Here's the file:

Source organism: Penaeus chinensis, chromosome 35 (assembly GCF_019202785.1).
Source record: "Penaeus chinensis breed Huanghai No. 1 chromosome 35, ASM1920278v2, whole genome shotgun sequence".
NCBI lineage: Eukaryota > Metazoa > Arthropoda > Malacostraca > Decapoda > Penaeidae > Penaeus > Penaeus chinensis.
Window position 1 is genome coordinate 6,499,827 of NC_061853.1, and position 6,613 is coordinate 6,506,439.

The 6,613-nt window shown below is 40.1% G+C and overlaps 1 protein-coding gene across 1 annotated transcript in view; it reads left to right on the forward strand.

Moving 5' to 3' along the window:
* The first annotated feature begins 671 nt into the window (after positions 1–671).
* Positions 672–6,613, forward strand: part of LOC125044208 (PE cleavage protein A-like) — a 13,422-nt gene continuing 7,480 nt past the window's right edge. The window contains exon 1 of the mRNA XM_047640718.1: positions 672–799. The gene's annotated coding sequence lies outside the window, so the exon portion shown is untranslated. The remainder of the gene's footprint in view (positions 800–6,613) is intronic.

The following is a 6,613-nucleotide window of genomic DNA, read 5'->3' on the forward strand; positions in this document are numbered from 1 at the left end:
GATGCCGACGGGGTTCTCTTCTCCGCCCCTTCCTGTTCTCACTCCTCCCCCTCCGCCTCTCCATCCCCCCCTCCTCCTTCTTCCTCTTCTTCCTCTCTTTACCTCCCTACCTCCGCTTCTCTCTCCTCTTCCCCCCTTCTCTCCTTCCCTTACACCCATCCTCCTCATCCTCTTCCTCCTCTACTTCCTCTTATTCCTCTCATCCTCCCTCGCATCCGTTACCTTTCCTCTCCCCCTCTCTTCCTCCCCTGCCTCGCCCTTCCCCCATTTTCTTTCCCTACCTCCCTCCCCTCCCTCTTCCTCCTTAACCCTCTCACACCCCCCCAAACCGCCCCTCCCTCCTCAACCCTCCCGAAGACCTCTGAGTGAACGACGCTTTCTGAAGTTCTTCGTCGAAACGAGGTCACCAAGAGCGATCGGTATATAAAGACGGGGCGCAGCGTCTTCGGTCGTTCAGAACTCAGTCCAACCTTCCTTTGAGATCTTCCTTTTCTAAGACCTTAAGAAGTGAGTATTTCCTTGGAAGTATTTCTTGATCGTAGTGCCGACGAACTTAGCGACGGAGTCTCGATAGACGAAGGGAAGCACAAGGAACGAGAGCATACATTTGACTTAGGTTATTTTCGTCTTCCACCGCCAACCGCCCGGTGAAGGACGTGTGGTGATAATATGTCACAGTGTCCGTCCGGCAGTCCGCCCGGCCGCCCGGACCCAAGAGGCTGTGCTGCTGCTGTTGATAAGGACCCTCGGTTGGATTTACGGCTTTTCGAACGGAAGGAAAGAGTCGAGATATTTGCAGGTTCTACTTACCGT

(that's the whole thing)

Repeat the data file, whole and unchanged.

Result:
Source organism: Penaeus chinensis, chromosome 35 (assembly GCF_019202785.1).
Source record: "Penaeus chinensis breed Huanghai No. 1 chromosome 35, ASM1920278v2, whole genome shotgun sequence".
NCBI lineage: Eukaryota > Metazoa > Arthropoda > Malacostraca > Decapoda > Penaeidae > Penaeus > Penaeus chinensis.
Window position 1 is genome coordinate 6,499,827 of NC_061853.1, and position 6,613 is coordinate 6,506,439.

The 6,613-nt window shown below is 40.1% G+C and overlaps 1 protein-coding gene across 1 annotated transcript in view; it reads left to right on the forward strand.

Moving 5' to 3' along the window:
* The first annotated feature begins 671 nt into the window (after positions 1–671).
* Positions 672–6,613, forward strand: part of LOC125044208 (PE cleavage protein A-like) — a 13,422-nt gene continuing 7,480 nt past the window's right edge. The window contains exon 1 of the mRNA XM_047640718.1: positions 672–799. The gene's annotated coding sequence lies outside the window, so the exon portion shown is untranslated. The remainder of the gene's footprint in view (positions 800–6,613) is intronic.

The following is a 6,613-nucleotide window of genomic DNA, read 5'->3' on the forward strand; positions in this document are numbered from 1 at the left end:
GATGCCGACGGGGTTCTCTTCTCCGCCCCTTCCTGTTCTCACTCCTCCCCCTCCGCCTCTCCATCCCCCCCTCCTCCTTCTTCCTCTTCTTCCTCTCTTTACCTCCCTACCTCCGCTTCTCTCTCCTCTTCCCCCCTTCTCTCCTTCCCTTACACCCATCCTCCTCATCCTCTTCCTCCTCTACTTCCTCTTATTCCTCTCATCCTCCCTCGCATCCGTTACCTTTCCTCTCCCCCTCTCTTCCTCCCCTGCCTCGCCCTTCCCCCATTTTCTTTCCCTACCTCCCTCCCCTCCCTCTTCCTCCTTAACCCTCTCACACCCCCCCAAACCGCCCCTCCCTCCTCAACCCTCCCGAAGACCTCTGAGTGAACGACGCTTTCTGAAGTTCTTCGTCGAAACGAGGTCACCAAGAGCGATCGGTATATAAAGACGGGGCGCAGCGTCTTCGGTCGTTCAGAACTCAGTCCAACCTTCCTTTGAGATCTTCCTTTTCTAAGACCTTAAGAAGTGAGTATTTCCTTGGAAGTATTTCTTGATCGTAGTGCCGACGAACTTAGCGACGGAGTCTCGATAGACGAAGGGAAGCACAAGGAACGAGAGCATACATTTGACTTAGGTTATTTTCGTCTTCCACCGCCAACCGCCCGGTGAAGGACGTGTGGTGATAATATGTCACAGTGTCCGTCCGGCAGTCCGCCCGGCCGCCCGGACCCAAGAGGCTGTGCTGCTGCTGTTGATAAGGACCCTCGGTTGGATTTACGGCTTTTCGAACGGAAGGAAAGAGTCGAGATATTTGCAGGTTCTACTTACCGT